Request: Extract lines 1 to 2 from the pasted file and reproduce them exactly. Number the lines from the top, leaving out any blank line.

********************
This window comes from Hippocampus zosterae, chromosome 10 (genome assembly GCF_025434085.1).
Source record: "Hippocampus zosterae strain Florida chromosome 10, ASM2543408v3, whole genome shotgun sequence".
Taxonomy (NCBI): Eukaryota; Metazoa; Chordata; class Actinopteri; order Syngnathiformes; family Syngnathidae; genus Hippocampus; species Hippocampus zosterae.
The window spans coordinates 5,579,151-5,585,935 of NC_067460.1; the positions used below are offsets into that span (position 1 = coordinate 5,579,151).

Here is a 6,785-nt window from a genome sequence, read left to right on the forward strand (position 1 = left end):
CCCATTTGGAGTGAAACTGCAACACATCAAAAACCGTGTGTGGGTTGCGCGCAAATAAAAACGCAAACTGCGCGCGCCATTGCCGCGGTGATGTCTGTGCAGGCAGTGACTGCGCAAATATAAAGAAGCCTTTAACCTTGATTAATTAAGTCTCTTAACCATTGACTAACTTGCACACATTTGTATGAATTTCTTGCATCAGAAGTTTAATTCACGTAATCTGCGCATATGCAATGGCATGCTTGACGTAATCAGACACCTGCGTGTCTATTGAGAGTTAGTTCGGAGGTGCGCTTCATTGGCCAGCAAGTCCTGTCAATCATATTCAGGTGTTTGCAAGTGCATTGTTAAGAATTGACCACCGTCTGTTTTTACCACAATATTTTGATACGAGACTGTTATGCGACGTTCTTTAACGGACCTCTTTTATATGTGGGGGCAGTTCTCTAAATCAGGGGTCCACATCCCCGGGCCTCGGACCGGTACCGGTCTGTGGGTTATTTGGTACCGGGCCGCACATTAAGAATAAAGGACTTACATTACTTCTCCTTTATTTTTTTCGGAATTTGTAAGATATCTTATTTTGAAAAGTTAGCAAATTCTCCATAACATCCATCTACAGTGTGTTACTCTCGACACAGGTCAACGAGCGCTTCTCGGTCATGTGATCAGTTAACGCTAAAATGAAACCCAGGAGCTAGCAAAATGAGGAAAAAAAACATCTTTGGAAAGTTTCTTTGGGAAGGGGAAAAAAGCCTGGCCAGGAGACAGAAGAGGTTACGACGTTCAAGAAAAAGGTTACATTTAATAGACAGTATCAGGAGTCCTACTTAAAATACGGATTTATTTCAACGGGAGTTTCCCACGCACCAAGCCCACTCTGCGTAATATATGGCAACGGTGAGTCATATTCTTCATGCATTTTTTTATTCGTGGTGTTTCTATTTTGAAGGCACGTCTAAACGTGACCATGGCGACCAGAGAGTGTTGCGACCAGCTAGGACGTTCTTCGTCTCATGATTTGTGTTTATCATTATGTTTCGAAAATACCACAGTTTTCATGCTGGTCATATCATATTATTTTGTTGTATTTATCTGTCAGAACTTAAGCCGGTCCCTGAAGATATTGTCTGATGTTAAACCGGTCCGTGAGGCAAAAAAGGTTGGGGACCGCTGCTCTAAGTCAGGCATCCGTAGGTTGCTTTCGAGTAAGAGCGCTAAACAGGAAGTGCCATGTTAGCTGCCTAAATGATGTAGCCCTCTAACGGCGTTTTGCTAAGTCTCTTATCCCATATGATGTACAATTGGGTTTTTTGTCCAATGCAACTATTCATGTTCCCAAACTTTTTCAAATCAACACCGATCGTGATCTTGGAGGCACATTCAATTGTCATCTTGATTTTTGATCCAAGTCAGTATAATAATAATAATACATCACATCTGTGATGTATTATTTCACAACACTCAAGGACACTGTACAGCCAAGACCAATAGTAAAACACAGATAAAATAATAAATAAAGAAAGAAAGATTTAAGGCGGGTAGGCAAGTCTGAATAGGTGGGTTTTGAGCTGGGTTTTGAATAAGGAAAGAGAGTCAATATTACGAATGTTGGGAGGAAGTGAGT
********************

This window comes from Hippocampus zosterae, chromosome 10 (genome assembly GCF_025434085.1).
Source record: "Hippocampus zosterae strain Florida chromosome 10, ASM2543408v3, whole genome shotgun sequence".